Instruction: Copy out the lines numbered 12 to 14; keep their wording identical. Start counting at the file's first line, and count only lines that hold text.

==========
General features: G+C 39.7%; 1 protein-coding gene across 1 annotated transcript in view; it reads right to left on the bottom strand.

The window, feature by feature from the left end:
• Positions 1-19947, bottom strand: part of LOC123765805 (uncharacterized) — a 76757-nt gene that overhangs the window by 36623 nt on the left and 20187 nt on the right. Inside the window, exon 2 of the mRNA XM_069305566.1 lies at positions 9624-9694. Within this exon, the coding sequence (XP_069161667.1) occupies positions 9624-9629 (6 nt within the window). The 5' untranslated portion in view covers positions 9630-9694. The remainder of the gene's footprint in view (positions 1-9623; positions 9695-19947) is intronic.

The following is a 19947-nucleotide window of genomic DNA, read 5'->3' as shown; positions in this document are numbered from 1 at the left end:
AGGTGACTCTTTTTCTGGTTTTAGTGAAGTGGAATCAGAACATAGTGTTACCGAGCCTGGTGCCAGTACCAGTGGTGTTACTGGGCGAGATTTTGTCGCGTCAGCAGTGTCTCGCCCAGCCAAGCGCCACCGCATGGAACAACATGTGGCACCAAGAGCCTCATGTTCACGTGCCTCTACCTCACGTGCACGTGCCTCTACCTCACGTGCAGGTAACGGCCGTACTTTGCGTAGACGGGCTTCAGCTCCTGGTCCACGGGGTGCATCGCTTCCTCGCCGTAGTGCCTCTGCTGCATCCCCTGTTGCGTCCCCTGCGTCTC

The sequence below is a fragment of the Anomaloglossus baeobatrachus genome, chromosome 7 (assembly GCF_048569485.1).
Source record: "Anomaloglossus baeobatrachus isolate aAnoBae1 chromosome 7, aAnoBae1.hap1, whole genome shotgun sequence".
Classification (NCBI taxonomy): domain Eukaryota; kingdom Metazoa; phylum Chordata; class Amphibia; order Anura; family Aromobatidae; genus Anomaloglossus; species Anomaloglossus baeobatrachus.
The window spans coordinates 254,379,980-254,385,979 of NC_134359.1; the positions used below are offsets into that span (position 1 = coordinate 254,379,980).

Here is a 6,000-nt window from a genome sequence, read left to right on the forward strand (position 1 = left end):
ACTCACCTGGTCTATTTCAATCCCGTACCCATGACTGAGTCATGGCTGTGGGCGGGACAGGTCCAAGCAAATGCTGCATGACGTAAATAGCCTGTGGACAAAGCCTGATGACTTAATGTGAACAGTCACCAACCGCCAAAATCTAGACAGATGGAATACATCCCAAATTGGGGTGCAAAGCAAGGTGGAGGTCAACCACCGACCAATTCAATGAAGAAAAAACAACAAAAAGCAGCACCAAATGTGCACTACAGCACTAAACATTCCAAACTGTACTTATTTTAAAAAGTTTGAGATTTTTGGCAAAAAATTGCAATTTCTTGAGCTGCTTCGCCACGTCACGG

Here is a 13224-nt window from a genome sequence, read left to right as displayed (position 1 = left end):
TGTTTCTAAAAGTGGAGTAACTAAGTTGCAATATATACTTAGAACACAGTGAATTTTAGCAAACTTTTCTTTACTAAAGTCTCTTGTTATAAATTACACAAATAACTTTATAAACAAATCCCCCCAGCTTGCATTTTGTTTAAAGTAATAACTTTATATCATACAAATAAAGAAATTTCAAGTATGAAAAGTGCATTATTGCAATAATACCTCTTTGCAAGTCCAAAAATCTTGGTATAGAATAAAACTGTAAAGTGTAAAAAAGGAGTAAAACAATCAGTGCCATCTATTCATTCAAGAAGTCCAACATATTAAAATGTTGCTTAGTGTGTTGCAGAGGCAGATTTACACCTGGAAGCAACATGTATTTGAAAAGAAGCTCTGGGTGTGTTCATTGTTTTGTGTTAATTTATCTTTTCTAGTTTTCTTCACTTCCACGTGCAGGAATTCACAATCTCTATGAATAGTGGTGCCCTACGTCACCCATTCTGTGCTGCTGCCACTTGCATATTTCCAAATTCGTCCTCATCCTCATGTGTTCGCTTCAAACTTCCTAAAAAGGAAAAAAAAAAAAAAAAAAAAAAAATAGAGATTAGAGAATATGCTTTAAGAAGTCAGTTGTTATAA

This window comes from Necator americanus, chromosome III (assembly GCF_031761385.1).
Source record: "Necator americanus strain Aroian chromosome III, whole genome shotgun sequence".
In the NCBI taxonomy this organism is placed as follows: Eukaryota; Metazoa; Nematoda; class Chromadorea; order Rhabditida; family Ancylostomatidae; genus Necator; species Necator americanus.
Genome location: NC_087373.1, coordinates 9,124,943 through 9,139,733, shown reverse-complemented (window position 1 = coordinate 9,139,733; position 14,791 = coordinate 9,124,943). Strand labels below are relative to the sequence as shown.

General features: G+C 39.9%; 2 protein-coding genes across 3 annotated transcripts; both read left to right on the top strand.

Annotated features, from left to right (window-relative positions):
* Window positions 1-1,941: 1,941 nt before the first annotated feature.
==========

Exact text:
Here is a 13224-nt window from a genome sequence, read left to right as displayed (position 1 = left end):
TGTTTCTAAAAGTGGAGTAACTAAGTTGCAATATATACTTAGAACACAGTGAATTTTAGCAAACTTTTCTTTACTAAAGTCTCTTGTTATAAATTACACAAATAACTTTATAAACAAATCCCCCCAGCTTGCATTTTGTTTAAAGTAATAACTTTATATCATACAAATAAAGAAATTTCAAGTATGAAAAGTGCATTATTGCAATAATACCTCTTTGCAAGTCCAAAAATCTTGGTATAGAATAAAACTGTAAAGTGTAAAAAAGGAGTAAAACAATCAGTGCCATCTATTCATTCAAGAAGTCCAACATATTAAAATGTTGCTTAGTGTGTTGCAGAGGCAGATTTACACCTGGAAGCAACATGTATTTGAAAAGAAGCTCTGGGTGTGTTCATTGTTTTGTGTTAATTTATCTTTTCTAGTTTTCTTCACTTCCACGTGCAGGAATTCACAATCTCTATGAATAGTGGTGCCCTACGTCACCCATTCTGTGCTGCTGCCACTTGCATATTTCCAAATTCGTCCTCATCCTCATGTGTTCGCTTCAAACTTCCTAAAAAGGAAAAAAAAAAAAAAAAAAAAAAAATAGAGATTAGAGAATATGCTTTAAGAAGTCAGTTGTTATAA

This window comes from Necator americanus, chromosome III (assembly GCF_031761385.1).